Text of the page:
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Alvin Ira Goldman (born 1938) is an American professor of Philosophy at Rutgers University in New Jersey. He previously taught at the University of Michigan and at the University of Arizona. He earned his PhD from Princeton University and is married to Holly Smith, a well known ethicist, former administrator, and current professor at Rutgers University. He has done influential work on a wide range of philosophical topics, but his principal areas of research are epistemology, philosophy of mind, and cognitive science.

Action Theory

Goldman's early book, A Theory of Human Action (a revised version of his Ph.D. thesis), presents a systematic way of classifying and relating the many actions we perform at any time. Its influence was broad and can be found in, among other writings, John Rawls' book A Theory of Justice. Goldman's early work in action theory soon gave way to work in other branches of philosophy, most influentially epistemology.


Goldman is most well known for a series of naturalistic accounts of knowledge and justified belief. The first of these appeared in his paper "A Causal Theory of Knowing", according to which knowledge amounts to true belief appropriately caused by the fact that makes it true. Soon after, he replaced this account with a different one, according to which knowledge amounts to true belief that is produced by a reliable process. Various problems dogged this new account and others that Goldman published after it. Nonetheless, those accounts have been perhaps the most influential theories of knowledge and justified belief produced in the last half-century. They offer a new approach to their topics - an approach that appeals to naturalistic notions like causation and reliability as opposed to normative notions like permissibility and obligation. The use of such naturalistic notions in place of normative notions was fairly distinctive to Goldman's work when he wrote it, but has since come to be fairly common among analytic epistemologists. This trend is due in no small part to Goldman's own writings.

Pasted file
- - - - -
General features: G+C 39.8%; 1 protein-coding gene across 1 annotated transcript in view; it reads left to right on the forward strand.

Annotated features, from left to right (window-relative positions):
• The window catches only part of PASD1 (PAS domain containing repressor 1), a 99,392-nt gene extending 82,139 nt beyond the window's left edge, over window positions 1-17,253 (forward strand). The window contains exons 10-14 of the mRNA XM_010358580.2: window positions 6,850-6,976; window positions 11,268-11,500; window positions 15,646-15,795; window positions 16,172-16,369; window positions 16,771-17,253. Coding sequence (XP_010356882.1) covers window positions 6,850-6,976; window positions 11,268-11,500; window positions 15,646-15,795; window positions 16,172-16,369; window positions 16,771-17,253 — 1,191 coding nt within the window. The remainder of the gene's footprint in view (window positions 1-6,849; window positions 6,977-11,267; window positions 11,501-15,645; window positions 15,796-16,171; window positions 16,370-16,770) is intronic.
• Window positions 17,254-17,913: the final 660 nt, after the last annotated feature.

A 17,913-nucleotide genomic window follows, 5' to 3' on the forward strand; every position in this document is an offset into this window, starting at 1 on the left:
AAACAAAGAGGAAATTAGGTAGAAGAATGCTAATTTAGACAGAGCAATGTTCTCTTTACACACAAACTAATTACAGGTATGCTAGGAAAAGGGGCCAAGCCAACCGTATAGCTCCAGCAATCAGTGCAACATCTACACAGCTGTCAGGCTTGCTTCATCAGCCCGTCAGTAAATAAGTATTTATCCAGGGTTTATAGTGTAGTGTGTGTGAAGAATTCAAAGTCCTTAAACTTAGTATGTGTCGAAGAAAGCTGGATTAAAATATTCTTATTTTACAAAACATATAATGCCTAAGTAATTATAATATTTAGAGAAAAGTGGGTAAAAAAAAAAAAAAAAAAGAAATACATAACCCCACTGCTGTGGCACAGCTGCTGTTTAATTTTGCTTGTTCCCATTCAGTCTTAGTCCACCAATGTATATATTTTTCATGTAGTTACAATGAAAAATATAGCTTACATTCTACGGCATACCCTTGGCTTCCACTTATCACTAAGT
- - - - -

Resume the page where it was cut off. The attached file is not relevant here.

More recently, Goldman has focused his epistemological efforts to questions of social epistemology and has applied his approach to epistemology to such issues as the law (especially evidence), voting and media. He attempts to provide (in his words) a less radical view of social epistemology than those suggested by cultural theorists and postmodernists under that name. His approach uses tools of analytic philosophy especially formal epistemology to analyze problems in social knowledge. Some of this work is summarized in his book Knowledge in a Social World.

Other issues

Goldman has devoted significant time to showing how research in cognitive science is relevant to a variety of branches of philosophy including epistemology. Much of this work appears in his books Epistemology and Cognition, Philosophical Applications of Cognitive Science, and Simulating Minds.


  • Action (1965)
  • "A Causal Theory of Knowing" in The Journal of Philosophy v. 64 (1967), pp. 357-372.
  • A Theory of Human Action (1970)
  • "Epistemics: The Regulative Theory of Cognition," The Journal of Philosophy 75 (1978) pp. 509-523.
  • "What is Justified Belief?" in Justification and Knowledge (1979), pp. 1-23.
  • Epistemology and Cognition (1986)
  • Liaisons: Philosophy Meets the Cognitive and Social Sciences (1991)
  • Philosophical Applications of Cognitive Science (1993)
  • Readings in Philosophy and Cognitive Science (editor), (1993)
  • Knowledge in a Social World (1999)
  • Pathways to Knowledge: Private and Public (2004)
  • Simulating Minds (2006)

See also

External links

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